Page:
Observations on the distribution and abundance of carp and native fish, and their responses to a habitat restoration trial in the Murray River, Australia

Simon J. Nicol, Jason A. Lieschke, Jarod P. Lyon, John D. Koehn

Research output: Contribution to journalArticle

40 Citations (Scopus)

Abstract

A native fish strategy has been initiated to rehabilitate native fish populations in the Murray-Darling Basin, Australia. The reintroduction of large woody debris (LWD) into the Basin's large lowland rivers is one of the restoration activities in the strategy. The results from three separate studies undertaken on the Murray River between Yarrawonga and Tocumwal are presented on the relationship between carp (Cyprinus carpio), native species, and LWD to examine whether native species and carp compete for LWD habitat. The first study reports on the relative abundance of carp and native fish in a river reach. Since 1995 carp abundance has declined, whereas the abundance of native fish populations has remained relatively constant providing little support for the hypothesis that competition for LWD habitat is having effects at the population level effects. The second study reports on the relationship between LWD, river channel position, and its use as habitat by carp and native species. A statistically significant relationship was observed between native fish, LWD, the location within a meander, and curvature of the meander. There was no statistically significant relation between carp and any of these parameters indicating that carp utilise a variety of riverine habitats, whereas native species were strongly associated with LWD. The third study reports on an experiment that tested the response of carp to the placement of new LWD habitat. The response from carp was statistically inconclusive. The combination of these studies suggest that it is unlikely that carp and native species are directly competing for LWD habitat and it is unlikely that carp will inundate restored LWD habitats and preclude native species.

Original languageEnglish
Pages (from-to)541-551
Number of pages11
JournalNew Zealand Journal of Marine and Freshwater Research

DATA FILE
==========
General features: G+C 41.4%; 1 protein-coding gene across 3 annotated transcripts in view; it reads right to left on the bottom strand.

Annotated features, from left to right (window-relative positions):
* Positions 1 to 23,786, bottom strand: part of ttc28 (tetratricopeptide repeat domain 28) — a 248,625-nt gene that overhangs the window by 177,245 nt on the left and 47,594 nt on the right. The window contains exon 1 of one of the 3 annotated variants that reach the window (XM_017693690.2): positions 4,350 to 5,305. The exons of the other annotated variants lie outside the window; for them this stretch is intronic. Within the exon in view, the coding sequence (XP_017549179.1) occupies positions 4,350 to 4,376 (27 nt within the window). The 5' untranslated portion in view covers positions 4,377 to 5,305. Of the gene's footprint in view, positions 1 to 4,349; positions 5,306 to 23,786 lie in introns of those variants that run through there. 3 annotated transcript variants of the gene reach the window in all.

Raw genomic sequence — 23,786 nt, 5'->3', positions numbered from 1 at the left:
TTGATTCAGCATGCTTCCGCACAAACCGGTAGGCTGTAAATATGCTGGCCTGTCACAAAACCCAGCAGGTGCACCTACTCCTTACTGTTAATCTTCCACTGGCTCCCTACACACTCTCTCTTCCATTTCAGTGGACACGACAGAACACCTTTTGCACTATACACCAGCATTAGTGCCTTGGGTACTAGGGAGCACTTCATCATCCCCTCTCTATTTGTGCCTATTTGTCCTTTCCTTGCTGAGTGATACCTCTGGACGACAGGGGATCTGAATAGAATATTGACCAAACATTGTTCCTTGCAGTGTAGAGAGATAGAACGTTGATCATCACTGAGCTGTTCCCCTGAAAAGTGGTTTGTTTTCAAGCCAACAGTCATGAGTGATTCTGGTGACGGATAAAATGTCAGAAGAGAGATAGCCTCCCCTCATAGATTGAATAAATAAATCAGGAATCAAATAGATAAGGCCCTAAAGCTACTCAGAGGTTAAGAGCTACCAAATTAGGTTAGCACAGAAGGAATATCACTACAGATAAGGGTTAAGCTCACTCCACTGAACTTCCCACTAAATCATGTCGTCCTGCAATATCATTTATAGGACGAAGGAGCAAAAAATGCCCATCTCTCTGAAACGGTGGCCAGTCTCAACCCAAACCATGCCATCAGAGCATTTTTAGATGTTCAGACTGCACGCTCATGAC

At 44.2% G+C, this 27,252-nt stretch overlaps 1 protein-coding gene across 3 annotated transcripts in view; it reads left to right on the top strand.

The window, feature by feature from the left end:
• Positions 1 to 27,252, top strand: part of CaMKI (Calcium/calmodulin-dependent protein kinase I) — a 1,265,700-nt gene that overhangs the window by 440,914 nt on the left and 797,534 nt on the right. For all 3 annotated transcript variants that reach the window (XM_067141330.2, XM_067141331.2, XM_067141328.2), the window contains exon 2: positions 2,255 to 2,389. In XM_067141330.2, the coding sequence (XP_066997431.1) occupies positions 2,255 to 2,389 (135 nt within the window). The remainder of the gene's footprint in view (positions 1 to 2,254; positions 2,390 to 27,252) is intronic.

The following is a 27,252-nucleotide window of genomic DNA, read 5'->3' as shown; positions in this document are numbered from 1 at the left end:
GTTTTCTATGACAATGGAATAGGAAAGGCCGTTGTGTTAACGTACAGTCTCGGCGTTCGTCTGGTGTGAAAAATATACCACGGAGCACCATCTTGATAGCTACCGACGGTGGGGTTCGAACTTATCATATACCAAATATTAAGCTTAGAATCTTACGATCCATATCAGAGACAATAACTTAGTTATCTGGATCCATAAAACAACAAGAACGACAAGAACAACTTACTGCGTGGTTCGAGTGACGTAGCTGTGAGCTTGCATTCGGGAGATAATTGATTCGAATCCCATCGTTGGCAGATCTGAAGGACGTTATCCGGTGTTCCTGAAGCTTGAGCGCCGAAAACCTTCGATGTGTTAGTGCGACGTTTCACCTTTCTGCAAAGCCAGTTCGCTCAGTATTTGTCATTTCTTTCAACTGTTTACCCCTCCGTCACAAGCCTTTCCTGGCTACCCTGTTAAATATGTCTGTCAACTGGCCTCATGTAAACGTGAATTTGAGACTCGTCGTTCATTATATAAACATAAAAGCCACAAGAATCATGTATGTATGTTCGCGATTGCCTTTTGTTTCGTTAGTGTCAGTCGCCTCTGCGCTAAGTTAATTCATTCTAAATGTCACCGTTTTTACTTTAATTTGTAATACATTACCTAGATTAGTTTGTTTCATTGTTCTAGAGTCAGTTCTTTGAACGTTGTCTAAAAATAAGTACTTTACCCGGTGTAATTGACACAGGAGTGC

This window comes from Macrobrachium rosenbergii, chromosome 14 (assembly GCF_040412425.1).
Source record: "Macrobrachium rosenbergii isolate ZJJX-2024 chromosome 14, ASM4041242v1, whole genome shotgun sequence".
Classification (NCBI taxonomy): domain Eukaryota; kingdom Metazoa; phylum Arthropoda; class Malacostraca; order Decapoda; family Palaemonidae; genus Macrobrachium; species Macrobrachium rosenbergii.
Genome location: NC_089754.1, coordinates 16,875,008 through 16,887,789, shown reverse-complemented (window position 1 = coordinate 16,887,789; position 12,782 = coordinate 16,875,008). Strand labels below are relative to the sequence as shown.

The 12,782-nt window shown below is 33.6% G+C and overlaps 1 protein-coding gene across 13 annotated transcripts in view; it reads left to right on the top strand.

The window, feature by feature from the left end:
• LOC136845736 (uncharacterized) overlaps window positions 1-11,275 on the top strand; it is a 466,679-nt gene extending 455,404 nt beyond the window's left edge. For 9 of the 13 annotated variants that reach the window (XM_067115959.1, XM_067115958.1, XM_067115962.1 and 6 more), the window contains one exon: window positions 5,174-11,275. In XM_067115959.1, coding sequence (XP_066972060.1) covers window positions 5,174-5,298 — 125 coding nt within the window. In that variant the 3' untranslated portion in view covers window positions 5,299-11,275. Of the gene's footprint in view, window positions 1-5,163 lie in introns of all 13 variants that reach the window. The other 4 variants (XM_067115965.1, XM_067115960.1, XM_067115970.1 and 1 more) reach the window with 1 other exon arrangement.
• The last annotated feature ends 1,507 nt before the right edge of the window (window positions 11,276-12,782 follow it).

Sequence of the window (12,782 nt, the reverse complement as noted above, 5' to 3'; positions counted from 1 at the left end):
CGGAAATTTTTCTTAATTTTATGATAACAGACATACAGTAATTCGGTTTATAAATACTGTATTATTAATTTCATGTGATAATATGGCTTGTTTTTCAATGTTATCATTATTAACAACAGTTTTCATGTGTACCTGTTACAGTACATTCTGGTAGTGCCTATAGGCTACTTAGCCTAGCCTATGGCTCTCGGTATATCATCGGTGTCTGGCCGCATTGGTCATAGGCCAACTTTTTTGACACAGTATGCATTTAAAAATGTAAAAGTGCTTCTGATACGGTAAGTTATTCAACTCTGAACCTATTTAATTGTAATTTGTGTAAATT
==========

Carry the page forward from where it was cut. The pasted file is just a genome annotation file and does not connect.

Volume38
Issue number3
DOIs
Publication statusPublished - 1 Jan 2004
Externally publishedYes

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habitat restoration
woody debris
habitat conservation
coarse woody debris
carp
rivers
native species
fish
river
indigenous species
habitat
habitats
meander
trial
distribution
basins
riverine habitat
reintroduction
river channel
basin

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title = "Observations on the distribution and abundance of carp and native fish, and their responses to a habitat restoration trial in the Murray River, Australia",
abstract = "A native fish strategy has been initiated to rehabilitate native fish populations in the Murray-Darling Basin, Australia. The reintroduction of large woody debris (LWD) into the Basin's large lowland rivers is one of the restoration activities in the strategy. The results from three separate studies undertaken on the Murray River between Yarrawonga and Tocumwal are presented on the relationship between carp (Cyprinus carpio), native species, and LWD to examine whether native species and carp compete for LWD habitat. The first study reports on the relative abundance of carp and native fish in a river reach. Since 1995 carp abundance has declined, whereas the abundance of native fish populations has remained relatively constant providing little support for the hypothesis that competition for LWD habitat is having effects at the population level effects. The second study reports on the relationship between LWD, river channel position, and its use as habitat by carp and native species. A statistically significant relationship was observed between native fish, LWD, the location within a meander, and curvature of the meander. There was no statistically significant relation between carp and any of these parameters indicating that carp utilise a variety of riverine habitats, whereas native species were strongly associated with LWD. The third study reports on an experiment that tested the response of carp to the placement of new LWD habitat. The response from carp was statistically inconclusive. The combination of these studies suggest that it is unlikely that carp and native species are directly competing for LWD habitat and it is unlikely that carp will inundate restored LWD habitats and preclude native species.",